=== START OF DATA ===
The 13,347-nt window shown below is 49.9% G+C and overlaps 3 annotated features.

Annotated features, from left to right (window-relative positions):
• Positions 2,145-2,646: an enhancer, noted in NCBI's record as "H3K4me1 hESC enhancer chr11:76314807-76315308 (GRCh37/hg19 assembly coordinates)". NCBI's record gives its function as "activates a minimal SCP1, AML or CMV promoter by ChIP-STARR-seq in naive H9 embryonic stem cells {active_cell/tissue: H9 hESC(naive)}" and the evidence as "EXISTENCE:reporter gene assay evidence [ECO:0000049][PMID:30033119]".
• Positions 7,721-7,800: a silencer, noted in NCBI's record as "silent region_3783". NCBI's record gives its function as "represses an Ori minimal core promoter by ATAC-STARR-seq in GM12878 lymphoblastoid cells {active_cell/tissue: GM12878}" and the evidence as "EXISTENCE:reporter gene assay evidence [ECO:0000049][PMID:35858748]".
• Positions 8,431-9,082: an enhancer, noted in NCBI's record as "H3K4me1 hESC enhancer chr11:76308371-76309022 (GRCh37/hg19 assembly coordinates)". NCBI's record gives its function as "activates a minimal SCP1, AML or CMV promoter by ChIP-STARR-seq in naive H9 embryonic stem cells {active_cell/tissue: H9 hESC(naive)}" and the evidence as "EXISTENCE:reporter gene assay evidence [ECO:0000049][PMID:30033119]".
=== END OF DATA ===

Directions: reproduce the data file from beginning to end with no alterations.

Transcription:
The 13,347-nt window shown below is 49.9% G+C and overlaps 3 annotated features.

Annotated features, from left to right (window-relative positions):
• Positions 2,145-2,646: an enhancer, noted in NCBI's record as "H3K4me1 hESC enhancer chr11:76314807-76315308 (GRCh37/hg19 assembly coordinates)". NCBI's record gives its function as "activates a minimal SCP1, AML or CMV promoter by ChIP-STARR-seq in naive H9 embryonic stem cells {active_cell/tissue: H9 hESC(naive)}" and the evidence as "EXISTENCE:reporter gene assay evidence [ECO:0000049][PMID:30033119]".
• Positions 7,721-7,800: a silencer, noted in NCBI's record as "silent region_3783". NCBI's record gives its function as "represses an Ori minimal core promoter by ATAC-STARR-seq in GM12878 lymphoblastoid cells {active_cell/tissue: GM12878}" and the evidence as "EXISTENCE:reporter gene assay evidence [ECO:0000049][PMID:35858748]".
• Positions 8,431-9,082: an enhancer, noted in NCBI's record as "H3K4me1 hESC enhancer chr11:76308371-76309022 (GRCh37/hg19 assembly coordinates)". NCBI's record gives its function as "activates a minimal SCP1, AML or CMV promoter by ChIP-STARR-seq in naive H9 embryonic stem cells {active_cell/tissue: H9 hESC(naive)}" and the evidence as "EXISTENCE:reporter gene assay evidence [ECO:0000049][PMID:30033119]".